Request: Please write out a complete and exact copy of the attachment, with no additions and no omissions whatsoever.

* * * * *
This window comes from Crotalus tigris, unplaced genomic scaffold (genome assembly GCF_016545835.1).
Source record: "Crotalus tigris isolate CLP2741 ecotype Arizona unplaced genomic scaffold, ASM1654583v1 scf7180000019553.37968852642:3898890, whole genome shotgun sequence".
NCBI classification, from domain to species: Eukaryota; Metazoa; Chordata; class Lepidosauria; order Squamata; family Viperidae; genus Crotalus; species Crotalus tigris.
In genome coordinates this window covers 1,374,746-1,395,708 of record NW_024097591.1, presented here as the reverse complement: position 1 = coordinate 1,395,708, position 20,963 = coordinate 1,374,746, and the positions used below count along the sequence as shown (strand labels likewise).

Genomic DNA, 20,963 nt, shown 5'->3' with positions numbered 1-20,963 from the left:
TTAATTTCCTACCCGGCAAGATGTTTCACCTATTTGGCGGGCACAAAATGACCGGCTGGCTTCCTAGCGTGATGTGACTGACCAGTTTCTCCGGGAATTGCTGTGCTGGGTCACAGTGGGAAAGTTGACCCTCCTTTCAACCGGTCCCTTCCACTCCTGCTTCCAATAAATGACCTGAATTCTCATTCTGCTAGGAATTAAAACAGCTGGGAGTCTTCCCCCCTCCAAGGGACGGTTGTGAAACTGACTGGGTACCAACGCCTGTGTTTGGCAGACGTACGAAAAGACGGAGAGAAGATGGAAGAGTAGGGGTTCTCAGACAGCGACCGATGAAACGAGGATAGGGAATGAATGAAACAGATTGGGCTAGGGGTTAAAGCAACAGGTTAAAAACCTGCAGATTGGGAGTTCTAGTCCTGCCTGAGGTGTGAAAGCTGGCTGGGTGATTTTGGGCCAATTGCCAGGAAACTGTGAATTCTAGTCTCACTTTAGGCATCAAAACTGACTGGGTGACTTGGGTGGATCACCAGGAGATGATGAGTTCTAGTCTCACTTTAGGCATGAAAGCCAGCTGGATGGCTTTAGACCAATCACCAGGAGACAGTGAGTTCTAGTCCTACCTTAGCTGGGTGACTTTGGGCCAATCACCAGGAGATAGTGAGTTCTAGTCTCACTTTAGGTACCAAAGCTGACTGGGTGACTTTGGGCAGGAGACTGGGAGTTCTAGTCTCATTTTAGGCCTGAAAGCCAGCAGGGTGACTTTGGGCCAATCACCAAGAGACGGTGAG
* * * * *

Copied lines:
This window comes from Crotalus tigris, unplaced genomic scaffold (genome assembly GCF_016545835.1).
Source record: "Crotalus tigris isolate CLP2741 ecotype Arizona unplaced genomic scaffold, ASM1654583v1 scf7180000019553.37968852642:3898890, whole genome shotgun sequence".
NCBI classification, from domain to species: Eukaryota; Metazoa; Chordata; class Lepidosauria; order Squamata; family Viperidae; genus Crotalus; species Crotalus tigris.
In genome coordinates this window covers 1,374,746-1,395,708 of record NW_024097591.1, presented here as the reverse complement: position 1 = coordinate 1,395,708, position 20,963 = coordinate 1,374,746, and the positions used below count along the sequence as shown (strand labels likewise).

Genomic DNA, 20,963 nt, shown 5'->3' with positions numbered 1-20,963 from the left:
TTAATTTCCTACCCGGCAAGATGTTTCACCTATTTGGCGGGCACAAAATGACCGGCTGGCTTCCTAGCGTGATGTGACTGACCAGTTTCTCCGGGAATTGCTGTGCTGGGTCACAGTGGGAAAGTTGACCCTCCTTTCAACCGGTCCCTTCCACTCCTGCTTCCAATAAATGACCTGAATTCTCATTCTGCTAGGAATTAAAACAGCTGGGAGTCTTCCCCCCTCCAAGGGACGGTTGTGAAACTGACTGGGTACCAACGCCTGTGTTTGGCAGACGTACGAAAAGACGGAGAGAAGATGGAAGAGTAGGGGTTCTCAGACAGCGACCGATGAAACGAGGATAGGGAATGAATGAAACAGATTGGGCTAGGGGTTAAAGCAACAGGTTAAAAACCTGCAGATTGGGAGTTCTAGTCCTGCCTGAGGTGTGAAAGCTGGCTGGGTGATTTTGGGCCAATTGCCAGGAAACTGTGAATTCTAGTCTCACTTTAGGCATCAAAACTGACTGGGTGACTTGGGTGGATCACCAGGAGATGATGAGTTCTAGTCTCACTTTAGGCATGAAAGCCAGCTGGATGGCTTTAGACCAATCACCAGGAGACAGTGAGTTCTAGTCCTACCTTAGCTGGGTGACTTTGGGCCAATCACCAGGAGATAGTGAGTTCTAGTCTCACTTTAGGTACCAAAGCTGACTGGGTGACTTTGGGCAGGAGACTGGGAGTTCTAGTCTCATTTTAGGCCTGAAAGCCAGCAGGGTGACTTTGGGCCAATCACCAAGAGACGGTGAG